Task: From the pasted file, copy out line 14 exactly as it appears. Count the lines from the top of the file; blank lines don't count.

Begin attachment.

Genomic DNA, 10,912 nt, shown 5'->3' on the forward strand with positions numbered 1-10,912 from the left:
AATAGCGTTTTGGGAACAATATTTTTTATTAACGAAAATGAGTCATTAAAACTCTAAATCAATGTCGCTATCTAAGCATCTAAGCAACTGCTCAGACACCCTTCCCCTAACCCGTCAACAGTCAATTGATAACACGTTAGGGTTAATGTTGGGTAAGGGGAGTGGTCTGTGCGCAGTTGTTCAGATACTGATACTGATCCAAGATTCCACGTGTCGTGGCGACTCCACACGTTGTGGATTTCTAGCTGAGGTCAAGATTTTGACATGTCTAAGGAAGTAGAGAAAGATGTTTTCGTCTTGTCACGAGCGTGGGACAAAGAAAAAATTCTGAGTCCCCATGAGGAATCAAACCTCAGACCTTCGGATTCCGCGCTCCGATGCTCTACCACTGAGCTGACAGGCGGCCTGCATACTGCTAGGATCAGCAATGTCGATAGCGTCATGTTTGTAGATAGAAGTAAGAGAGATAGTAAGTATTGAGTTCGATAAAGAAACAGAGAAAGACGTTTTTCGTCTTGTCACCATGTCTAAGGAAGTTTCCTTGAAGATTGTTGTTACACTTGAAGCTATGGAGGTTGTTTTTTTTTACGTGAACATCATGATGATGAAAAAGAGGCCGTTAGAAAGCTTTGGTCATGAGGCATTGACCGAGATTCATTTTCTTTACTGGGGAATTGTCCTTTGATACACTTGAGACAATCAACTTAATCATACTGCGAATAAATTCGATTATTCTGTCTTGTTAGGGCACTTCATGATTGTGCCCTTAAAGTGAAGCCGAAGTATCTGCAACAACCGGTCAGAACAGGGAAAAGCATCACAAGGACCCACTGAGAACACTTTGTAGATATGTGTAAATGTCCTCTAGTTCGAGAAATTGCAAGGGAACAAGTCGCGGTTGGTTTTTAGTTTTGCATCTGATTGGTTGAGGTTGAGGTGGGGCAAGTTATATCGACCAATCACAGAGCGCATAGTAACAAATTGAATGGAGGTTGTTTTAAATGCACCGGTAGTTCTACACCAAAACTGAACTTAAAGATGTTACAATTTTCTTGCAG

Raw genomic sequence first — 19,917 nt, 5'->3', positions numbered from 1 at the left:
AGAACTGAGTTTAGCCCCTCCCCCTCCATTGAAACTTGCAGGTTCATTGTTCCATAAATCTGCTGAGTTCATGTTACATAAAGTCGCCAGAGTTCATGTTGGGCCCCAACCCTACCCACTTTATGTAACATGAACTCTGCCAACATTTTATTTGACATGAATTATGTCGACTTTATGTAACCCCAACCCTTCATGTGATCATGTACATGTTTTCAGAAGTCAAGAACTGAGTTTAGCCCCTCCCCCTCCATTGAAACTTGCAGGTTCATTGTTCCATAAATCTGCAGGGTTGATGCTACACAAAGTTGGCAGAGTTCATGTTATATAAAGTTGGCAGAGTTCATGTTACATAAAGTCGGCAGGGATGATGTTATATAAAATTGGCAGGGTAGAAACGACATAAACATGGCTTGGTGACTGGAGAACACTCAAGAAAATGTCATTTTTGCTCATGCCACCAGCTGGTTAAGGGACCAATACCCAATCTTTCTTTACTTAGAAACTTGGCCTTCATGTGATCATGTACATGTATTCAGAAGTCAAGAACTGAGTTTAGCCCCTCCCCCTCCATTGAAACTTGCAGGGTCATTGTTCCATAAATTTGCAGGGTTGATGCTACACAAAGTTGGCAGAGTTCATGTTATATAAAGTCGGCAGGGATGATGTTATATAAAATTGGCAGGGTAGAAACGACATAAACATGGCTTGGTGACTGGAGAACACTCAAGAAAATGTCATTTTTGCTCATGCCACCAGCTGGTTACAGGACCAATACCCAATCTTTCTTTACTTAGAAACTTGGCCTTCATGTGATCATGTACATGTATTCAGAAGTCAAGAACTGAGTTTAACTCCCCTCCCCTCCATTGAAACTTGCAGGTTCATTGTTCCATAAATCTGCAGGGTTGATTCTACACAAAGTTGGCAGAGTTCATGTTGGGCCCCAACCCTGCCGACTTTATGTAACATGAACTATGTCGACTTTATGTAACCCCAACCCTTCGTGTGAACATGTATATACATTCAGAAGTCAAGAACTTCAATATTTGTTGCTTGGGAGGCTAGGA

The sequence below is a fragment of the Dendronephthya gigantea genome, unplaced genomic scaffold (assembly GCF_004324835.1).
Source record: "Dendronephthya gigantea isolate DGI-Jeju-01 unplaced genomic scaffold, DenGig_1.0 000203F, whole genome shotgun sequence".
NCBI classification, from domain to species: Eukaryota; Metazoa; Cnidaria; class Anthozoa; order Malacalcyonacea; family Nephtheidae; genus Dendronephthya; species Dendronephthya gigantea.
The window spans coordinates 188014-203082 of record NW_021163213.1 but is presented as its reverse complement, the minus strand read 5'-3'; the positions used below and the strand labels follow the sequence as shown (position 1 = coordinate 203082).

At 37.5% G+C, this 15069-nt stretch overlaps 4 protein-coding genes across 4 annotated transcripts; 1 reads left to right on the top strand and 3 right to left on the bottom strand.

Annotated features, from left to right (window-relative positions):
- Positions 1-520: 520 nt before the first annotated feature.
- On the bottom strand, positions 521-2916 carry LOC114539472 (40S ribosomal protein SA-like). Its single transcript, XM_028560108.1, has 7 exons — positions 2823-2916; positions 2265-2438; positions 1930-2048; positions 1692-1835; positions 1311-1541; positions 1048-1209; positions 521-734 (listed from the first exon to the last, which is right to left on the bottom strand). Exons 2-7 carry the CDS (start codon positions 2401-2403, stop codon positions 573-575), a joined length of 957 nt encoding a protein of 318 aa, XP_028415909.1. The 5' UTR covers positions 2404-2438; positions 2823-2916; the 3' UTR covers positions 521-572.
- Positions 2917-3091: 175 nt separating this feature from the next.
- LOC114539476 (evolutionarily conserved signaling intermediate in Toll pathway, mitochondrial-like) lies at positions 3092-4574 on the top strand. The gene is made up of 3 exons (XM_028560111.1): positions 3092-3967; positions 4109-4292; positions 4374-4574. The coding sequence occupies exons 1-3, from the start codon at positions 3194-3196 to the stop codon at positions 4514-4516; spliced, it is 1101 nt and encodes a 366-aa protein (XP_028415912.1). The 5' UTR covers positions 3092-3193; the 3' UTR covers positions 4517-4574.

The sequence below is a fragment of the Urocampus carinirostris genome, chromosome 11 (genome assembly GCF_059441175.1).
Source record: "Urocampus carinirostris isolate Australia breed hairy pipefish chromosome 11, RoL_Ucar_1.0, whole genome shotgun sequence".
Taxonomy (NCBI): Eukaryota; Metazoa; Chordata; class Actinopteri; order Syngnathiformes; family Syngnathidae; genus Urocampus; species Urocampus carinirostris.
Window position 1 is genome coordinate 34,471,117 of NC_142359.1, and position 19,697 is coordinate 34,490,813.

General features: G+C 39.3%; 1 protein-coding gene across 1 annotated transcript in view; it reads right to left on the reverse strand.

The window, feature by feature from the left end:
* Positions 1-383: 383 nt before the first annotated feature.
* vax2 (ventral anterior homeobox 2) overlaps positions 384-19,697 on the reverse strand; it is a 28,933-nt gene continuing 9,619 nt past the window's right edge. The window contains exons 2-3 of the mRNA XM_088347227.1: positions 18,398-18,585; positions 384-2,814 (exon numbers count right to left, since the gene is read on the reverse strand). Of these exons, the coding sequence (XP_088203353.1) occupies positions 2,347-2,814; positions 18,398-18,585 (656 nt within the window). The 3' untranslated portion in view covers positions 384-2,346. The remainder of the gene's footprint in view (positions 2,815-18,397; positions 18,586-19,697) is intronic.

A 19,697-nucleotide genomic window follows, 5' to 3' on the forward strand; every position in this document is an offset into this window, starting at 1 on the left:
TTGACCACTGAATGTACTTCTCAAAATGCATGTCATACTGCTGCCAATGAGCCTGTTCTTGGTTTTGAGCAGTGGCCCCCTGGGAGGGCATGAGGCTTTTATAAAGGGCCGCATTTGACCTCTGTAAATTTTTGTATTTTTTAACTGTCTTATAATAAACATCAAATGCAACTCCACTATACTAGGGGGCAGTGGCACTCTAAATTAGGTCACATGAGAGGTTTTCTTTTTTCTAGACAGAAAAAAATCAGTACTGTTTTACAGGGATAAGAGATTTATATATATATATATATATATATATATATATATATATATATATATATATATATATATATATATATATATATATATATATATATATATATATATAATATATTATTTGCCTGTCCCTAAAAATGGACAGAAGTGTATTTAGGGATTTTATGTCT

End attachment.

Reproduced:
- LOC114539476 (evolutionarily conserved signaling intermediate in Toll pathway, mitochondrial-like) lies at positions 3092-4574 on the top strand. The gene is made up of 3 exons (XM_028560111.1): positions 3092-3967; positions 4109-4292; positions 4374-4574. The coding sequence occupies exons 1-3, from the start codon at positions 3194-3196 to the stop codon at positions 4514-4516; spliced, it is 1101 nt and encodes a 366-aa protein (XP_028415912.1). The 5' UTR covers positions 3092-3193; the 3' UTR covers positions 4517-4574.